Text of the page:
SpaceX rocket explodes, rains debris into Atlantic

"The vehicle has broken up," announced a NASA commenter of the unmanned rocket which had just lifted off from Cape Canaveral Sunday, bearing supplies for the International Space Station.

Sky News
SpaceX has experienced a "launch vehicle failure" upon firing its unmanned Dragon cargo ship towards the International Space Station - its third attempt this year.

An unmanned SpaceX rocket carrying supplies and the first-of-its-kind docking port to the International Space Station broke apart Sunday shortly after liftoff. It was a severe blow to NASA, still reeling from previous failed shipments.

The accident occurred about 2 1/2 minutes into the flight from Cape Canaveral, Florida. Pieces could be seen falling into the Atlantic. More than 5,200 pounds of space station cargo were on board, including the first docking port designed for future commercial crew capsules.

"The vehicle has broken up," announced NASA commentator George Diller. He said it was not clear how the disaster occurred or even when the rocket actually failed. Data stopped flowing from the rocket around 2 minutes and 19 seconds, he said. No astronauts were on board.

The California-based SpaceX was trying to figure out what happened, noting that everything appeared to go well in flight until the Falcon 9 rocket went supersonic.

It was a huge setback for NASA, which is counting on private industry to transport cargo — and eventually astronauts — to the orbiting lab. The seven previous SpaceX supply runs had gone exceedingly well.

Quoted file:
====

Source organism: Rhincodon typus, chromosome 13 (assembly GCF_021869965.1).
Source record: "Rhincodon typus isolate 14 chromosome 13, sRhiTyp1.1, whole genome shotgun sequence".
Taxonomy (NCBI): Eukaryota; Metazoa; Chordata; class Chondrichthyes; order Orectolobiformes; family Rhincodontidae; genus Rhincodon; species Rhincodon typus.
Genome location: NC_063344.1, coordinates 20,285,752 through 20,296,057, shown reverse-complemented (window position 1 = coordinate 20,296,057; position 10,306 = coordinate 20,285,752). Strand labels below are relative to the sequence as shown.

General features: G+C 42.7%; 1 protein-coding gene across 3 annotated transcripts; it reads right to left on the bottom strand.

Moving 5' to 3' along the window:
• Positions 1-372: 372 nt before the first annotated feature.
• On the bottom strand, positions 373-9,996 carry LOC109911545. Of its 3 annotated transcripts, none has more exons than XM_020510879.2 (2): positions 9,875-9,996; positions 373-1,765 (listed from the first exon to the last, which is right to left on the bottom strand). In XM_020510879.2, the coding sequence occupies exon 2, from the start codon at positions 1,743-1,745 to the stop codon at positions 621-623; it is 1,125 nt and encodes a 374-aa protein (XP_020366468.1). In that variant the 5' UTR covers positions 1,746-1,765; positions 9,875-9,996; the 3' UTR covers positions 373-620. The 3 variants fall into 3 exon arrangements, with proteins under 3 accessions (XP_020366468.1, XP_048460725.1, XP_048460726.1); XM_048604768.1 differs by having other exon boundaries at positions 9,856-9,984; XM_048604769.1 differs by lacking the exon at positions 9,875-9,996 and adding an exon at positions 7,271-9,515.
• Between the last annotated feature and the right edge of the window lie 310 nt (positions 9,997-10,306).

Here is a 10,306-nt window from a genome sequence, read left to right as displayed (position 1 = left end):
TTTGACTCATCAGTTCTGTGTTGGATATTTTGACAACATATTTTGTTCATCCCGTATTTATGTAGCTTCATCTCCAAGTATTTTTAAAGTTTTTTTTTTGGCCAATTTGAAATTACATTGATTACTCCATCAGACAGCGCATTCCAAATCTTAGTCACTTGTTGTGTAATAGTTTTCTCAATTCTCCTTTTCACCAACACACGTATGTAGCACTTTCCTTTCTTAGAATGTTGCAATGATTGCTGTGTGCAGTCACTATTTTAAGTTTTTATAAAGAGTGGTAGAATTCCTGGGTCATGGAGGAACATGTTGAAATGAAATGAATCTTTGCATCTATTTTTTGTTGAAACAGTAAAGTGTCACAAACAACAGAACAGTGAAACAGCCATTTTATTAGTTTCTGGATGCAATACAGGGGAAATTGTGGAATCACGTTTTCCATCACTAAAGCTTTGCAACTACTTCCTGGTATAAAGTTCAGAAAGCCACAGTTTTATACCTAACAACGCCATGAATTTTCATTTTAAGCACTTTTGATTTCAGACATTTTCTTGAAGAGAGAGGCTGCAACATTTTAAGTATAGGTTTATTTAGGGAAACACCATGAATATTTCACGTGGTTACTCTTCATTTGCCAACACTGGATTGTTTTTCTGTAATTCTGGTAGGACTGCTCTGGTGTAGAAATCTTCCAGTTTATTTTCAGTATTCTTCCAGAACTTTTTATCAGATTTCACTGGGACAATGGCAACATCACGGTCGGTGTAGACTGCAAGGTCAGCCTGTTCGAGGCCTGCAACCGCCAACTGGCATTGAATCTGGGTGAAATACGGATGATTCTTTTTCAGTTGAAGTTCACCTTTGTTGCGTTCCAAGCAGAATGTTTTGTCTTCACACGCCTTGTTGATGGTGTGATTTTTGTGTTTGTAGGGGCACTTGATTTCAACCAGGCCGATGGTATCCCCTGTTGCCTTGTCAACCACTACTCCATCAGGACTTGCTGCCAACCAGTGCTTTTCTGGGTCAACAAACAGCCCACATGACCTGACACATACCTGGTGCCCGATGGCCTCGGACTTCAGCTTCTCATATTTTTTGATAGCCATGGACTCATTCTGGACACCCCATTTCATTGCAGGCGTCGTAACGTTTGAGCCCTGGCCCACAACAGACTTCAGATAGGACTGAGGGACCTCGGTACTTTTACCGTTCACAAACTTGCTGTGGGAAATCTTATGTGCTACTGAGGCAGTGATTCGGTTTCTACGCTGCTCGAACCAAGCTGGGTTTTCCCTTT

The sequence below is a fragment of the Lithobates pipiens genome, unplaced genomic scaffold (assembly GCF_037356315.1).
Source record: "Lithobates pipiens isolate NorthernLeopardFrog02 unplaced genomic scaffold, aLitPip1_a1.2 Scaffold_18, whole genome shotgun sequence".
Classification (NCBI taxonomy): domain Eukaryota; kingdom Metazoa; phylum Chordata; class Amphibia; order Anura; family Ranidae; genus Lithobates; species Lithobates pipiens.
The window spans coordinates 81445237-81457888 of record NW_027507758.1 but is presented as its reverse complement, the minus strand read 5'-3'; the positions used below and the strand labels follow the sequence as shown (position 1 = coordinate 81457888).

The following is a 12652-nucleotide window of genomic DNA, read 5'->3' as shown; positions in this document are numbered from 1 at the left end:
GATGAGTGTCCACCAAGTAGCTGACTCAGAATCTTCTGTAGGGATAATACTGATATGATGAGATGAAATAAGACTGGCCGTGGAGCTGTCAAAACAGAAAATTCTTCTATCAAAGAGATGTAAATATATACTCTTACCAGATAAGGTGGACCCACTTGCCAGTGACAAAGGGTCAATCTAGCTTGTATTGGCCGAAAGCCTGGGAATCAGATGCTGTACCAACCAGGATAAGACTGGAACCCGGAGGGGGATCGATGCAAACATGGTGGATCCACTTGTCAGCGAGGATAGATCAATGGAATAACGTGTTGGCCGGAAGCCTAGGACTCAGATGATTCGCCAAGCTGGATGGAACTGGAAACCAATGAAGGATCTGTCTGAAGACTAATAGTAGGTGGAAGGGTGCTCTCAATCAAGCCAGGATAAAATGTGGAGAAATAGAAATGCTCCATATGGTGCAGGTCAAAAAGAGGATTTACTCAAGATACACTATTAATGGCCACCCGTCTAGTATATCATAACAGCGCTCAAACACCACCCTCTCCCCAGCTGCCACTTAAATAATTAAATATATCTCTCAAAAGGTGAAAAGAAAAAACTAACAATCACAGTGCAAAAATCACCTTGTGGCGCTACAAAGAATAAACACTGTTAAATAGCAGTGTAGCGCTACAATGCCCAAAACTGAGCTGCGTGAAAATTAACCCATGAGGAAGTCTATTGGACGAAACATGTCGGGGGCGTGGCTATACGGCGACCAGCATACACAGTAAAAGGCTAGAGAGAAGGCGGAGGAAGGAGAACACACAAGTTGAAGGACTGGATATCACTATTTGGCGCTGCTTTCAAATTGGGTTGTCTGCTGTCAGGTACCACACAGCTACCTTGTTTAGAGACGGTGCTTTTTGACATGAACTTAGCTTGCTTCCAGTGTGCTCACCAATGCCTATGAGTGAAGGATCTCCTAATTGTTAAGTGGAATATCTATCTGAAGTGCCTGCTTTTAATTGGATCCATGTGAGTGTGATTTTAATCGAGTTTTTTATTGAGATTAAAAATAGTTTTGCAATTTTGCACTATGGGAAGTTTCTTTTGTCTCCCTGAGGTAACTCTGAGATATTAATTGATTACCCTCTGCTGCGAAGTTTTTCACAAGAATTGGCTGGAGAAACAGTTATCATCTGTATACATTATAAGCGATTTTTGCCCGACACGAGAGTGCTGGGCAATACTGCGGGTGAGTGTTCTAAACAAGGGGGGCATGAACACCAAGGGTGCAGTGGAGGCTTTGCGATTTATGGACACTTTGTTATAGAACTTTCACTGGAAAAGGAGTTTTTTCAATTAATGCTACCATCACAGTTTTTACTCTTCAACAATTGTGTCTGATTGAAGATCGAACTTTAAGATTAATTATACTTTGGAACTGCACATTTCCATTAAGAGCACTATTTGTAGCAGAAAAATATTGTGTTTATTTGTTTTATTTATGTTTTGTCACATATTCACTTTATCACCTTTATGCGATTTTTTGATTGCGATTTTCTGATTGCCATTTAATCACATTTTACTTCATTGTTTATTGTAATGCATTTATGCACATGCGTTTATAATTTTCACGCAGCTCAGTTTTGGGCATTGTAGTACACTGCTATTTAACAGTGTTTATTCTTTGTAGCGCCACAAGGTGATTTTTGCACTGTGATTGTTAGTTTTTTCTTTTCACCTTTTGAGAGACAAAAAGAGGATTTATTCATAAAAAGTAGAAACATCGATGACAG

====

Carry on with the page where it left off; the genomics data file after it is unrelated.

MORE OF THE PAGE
This is the second failed station shipment in a row. In April, a Russian cargo ship spun out of control and burned up upon re-entry, along with all its precious contents. And last October, another company's supply ship was destroyed in a launch accident.

This Dragon had been carrying replacement food, clothes and science experiments for items lost in those two mishaps.

The three space station residents are in no immediate trouble because of the latest failed delivery. Late last week, NASA's space station program manager, Mike Suffredini, said the outpost had enough supplies on board to make it to October or so.

Russia expects to take another crack at launching supplies on Friday from Kazakhstan.

SpaceX, meanwhile, is one of two companies hired by NASA to start ferrying American astronauts to the space station as early as 2017. The other contender is Boeing.

SpaceX is led by billionaire Elon Musk, who also heads up Tesla, the electric car maker.

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